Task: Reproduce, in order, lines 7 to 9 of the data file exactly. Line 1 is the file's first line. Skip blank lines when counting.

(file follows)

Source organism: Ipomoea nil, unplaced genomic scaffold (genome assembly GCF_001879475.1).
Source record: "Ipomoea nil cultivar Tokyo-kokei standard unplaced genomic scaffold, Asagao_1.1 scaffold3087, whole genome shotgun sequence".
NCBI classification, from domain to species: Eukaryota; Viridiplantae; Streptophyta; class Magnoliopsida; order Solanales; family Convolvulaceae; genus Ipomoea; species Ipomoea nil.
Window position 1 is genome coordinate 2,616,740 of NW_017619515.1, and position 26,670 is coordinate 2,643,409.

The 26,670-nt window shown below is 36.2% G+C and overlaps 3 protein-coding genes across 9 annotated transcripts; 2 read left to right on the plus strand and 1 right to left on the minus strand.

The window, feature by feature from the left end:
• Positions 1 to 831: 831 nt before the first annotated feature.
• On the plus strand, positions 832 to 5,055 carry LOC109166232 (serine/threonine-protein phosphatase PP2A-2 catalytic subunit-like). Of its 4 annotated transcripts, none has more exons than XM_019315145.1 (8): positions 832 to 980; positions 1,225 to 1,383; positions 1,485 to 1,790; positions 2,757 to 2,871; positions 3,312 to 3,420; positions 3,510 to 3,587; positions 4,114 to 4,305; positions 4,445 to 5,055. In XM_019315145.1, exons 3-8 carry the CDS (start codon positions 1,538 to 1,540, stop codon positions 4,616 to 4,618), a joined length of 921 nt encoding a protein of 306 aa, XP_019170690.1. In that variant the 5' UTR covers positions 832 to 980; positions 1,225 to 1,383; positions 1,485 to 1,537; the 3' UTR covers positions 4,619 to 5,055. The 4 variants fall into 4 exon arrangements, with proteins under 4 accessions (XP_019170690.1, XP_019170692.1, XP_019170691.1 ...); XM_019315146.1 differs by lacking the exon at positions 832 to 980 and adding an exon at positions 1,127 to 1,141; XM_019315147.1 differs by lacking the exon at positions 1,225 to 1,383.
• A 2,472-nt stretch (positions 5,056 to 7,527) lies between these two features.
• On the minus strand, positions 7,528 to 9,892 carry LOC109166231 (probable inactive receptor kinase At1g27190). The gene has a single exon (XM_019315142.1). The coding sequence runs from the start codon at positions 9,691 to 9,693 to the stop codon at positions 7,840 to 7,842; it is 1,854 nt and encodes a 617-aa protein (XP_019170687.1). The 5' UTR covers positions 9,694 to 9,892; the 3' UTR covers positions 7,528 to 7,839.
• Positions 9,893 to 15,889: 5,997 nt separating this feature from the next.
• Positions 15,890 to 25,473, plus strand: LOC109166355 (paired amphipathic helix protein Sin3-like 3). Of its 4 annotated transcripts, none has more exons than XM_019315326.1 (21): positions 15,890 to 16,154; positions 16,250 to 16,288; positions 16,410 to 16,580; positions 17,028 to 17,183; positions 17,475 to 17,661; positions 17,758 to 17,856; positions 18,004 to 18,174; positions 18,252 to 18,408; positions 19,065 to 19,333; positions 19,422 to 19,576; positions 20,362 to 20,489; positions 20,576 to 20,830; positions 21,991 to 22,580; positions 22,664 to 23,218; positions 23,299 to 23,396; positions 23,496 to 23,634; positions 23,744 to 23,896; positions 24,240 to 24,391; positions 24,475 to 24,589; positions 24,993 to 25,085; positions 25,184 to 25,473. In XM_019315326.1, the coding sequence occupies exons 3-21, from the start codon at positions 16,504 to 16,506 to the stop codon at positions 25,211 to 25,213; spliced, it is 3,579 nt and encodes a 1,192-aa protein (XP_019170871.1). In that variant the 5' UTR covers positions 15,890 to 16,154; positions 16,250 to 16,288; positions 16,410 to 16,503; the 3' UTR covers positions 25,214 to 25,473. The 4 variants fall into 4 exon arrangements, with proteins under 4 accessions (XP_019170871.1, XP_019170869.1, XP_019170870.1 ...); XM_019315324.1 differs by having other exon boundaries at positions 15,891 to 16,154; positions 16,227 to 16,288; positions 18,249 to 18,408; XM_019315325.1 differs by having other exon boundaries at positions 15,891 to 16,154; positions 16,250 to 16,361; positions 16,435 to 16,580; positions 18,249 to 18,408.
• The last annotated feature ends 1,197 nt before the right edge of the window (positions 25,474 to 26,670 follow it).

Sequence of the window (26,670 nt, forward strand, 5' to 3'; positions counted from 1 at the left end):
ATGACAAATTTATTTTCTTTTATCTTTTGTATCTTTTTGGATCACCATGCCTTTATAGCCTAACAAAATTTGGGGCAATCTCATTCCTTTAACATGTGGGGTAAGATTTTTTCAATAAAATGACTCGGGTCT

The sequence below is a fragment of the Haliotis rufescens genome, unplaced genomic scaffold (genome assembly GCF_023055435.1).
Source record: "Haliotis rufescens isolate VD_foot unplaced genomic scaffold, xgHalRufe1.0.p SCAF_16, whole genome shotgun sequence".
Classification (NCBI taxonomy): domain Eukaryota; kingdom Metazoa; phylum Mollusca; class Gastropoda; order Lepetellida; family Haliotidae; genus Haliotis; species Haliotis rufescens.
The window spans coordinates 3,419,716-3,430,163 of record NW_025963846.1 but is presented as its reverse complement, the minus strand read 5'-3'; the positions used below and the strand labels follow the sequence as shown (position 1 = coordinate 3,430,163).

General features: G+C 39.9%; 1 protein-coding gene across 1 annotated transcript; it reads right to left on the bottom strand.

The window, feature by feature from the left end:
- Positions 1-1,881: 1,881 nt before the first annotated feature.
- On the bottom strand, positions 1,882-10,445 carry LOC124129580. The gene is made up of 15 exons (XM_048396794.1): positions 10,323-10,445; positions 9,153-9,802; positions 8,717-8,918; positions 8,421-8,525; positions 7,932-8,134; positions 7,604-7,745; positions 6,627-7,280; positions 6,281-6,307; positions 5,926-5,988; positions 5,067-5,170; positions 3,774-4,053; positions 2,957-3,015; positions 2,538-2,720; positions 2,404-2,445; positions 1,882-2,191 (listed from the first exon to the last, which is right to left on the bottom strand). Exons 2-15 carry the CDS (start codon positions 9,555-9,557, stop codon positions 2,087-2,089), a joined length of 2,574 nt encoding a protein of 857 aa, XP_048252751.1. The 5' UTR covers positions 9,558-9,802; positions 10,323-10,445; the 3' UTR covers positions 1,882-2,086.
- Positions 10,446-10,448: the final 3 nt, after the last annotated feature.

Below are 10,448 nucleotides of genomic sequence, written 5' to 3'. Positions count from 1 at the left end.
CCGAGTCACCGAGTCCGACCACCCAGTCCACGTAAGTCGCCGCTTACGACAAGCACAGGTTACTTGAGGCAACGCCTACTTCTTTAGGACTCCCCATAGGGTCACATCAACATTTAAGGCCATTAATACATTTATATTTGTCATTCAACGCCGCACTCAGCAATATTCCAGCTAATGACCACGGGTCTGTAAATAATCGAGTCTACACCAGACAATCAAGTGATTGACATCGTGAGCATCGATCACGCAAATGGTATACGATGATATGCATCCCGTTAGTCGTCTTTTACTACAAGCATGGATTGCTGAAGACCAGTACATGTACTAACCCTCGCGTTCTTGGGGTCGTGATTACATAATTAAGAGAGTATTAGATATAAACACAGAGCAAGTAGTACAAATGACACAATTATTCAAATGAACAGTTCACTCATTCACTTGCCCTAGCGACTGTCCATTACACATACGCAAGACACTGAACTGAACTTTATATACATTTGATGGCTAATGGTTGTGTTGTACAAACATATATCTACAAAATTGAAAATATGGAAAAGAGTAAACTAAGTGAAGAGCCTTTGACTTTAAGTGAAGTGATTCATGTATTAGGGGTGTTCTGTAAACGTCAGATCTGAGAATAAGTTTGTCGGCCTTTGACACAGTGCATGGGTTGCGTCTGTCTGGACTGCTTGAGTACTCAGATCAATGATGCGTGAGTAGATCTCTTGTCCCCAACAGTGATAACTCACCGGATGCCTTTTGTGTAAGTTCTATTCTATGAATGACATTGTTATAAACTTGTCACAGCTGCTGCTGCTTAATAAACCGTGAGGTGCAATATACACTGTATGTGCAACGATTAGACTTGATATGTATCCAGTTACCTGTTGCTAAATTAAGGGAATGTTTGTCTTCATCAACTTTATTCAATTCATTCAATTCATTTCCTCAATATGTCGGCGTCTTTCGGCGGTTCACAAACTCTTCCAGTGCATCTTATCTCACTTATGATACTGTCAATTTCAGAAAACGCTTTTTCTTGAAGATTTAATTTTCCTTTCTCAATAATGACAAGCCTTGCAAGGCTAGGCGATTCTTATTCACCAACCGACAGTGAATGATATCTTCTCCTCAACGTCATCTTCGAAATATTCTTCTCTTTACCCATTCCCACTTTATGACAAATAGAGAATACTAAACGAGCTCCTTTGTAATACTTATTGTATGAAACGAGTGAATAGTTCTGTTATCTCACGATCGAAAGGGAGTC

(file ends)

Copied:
• Positions 1 to 831: 831 nt before the first annotated feature.
• On the plus strand, positions 832 to 5,055 carry LOC109166232 (serine/threonine-protein phosphatase PP2A-2 catalytic subunit-like). Of its 4 annotated transcripts, none has more exons than XM_019315145.1 (8): positions 832 to 980; positions 1,225 to 1,383; positions 1,485 to 1,790; positions 2,757 to 2,871; positions 3,312 to 3,420; positions 3,510 to 3,587; positions 4,114 to 4,305; positions 4,445 to 5,055. In XM_019315145.1, exons 3-8 carry the CDS (start codon positions 1,538 to 1,540, stop codon positions 4,616 to 4,618), a joined length of 921 nt encoding a protein of 306 aa, XP_019170690.1. In that variant the 5' UTR covers positions 832 to 980; positions 1,225 to 1,383; positions 1,485 to 1,537; the 3' UTR covers positions 4,619 to 5,055. The 4 variants fall into 4 exon arrangements, with proteins under 4 accessions (XP_019170690.1, XP_019170692.1, XP_019170691.1 ...); XM_019315146.1 differs by lacking the exon at positions 832 to 980 and adding an exon at positions 1,127 to 1,141; XM_019315147.1 differs by lacking the exon at positions 1,225 to 1,383.
• A 2,472-nt stretch (positions 5,056 to 7,527) lies between these two features.